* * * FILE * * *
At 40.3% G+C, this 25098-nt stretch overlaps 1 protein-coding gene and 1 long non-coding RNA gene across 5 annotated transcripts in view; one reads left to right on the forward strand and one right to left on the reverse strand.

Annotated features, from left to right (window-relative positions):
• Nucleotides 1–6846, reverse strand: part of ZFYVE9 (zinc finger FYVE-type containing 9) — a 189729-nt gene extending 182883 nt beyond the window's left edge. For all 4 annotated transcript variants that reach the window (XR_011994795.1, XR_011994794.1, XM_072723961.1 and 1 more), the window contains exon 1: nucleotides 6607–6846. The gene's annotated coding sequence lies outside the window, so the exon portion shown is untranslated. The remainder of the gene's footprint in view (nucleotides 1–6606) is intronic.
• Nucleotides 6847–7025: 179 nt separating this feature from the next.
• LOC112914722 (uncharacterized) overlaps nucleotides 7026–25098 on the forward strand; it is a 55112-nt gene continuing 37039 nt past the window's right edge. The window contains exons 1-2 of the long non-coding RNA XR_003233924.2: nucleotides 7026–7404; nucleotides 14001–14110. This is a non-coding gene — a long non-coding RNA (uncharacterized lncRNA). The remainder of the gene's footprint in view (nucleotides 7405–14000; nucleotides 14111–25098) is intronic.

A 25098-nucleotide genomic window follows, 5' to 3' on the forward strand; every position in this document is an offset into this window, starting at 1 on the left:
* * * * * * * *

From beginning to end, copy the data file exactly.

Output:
At 40.3% G+C, this 25098-nt stretch overlaps 1 protein-coding gene and 1 long non-coding RNA gene across 5 annotated transcripts in view; one reads left to right on the forward strand and one right to left on the reverse strand.

Annotated features, from left to right (window-relative positions):
• Nucleotides 1–6846, reverse strand: part of ZFYVE9 (zinc finger FYVE-type containing 9) — a 189729-nt gene extending 182883 nt beyond the window's left edge. For all 4 annotated transcript variants that reach the window (XR_011994795.1, XR_011994794.1, XM_072723961.1 and 1 more), the window contains exon 1: nucleotides 6607–6846. The gene's annotated coding sequence lies outside the window, so the exon portion shown is untranslated. The remainder of the gene's footprint in view (nucleotides 1–6606) is intronic.
• Nucleotides 6847–7025: 179 nt separating this feature from the next.
• LOC112914722 (uncharacterized) overlaps nucleotides 7026–25098 on the forward strand; it is a 55112-nt gene continuing 37039 nt past the window's right edge. The window contains exons 1-2 of the long non-coding RNA XR_003233924.2: nucleotides 7026–7404; nucleotides 14001–14110. This is a non-coding gene — a long non-coding RNA (uncharacterized lncRNA). The remainder of the gene's footprint in view (nucleotides 7405–14000; nucleotides 14111–25098) is intronic.

A 25098-nucleotide genomic window follows, 5' to 3' on the forward strand; every position in this document is an offset into this window, starting at 1 on the left: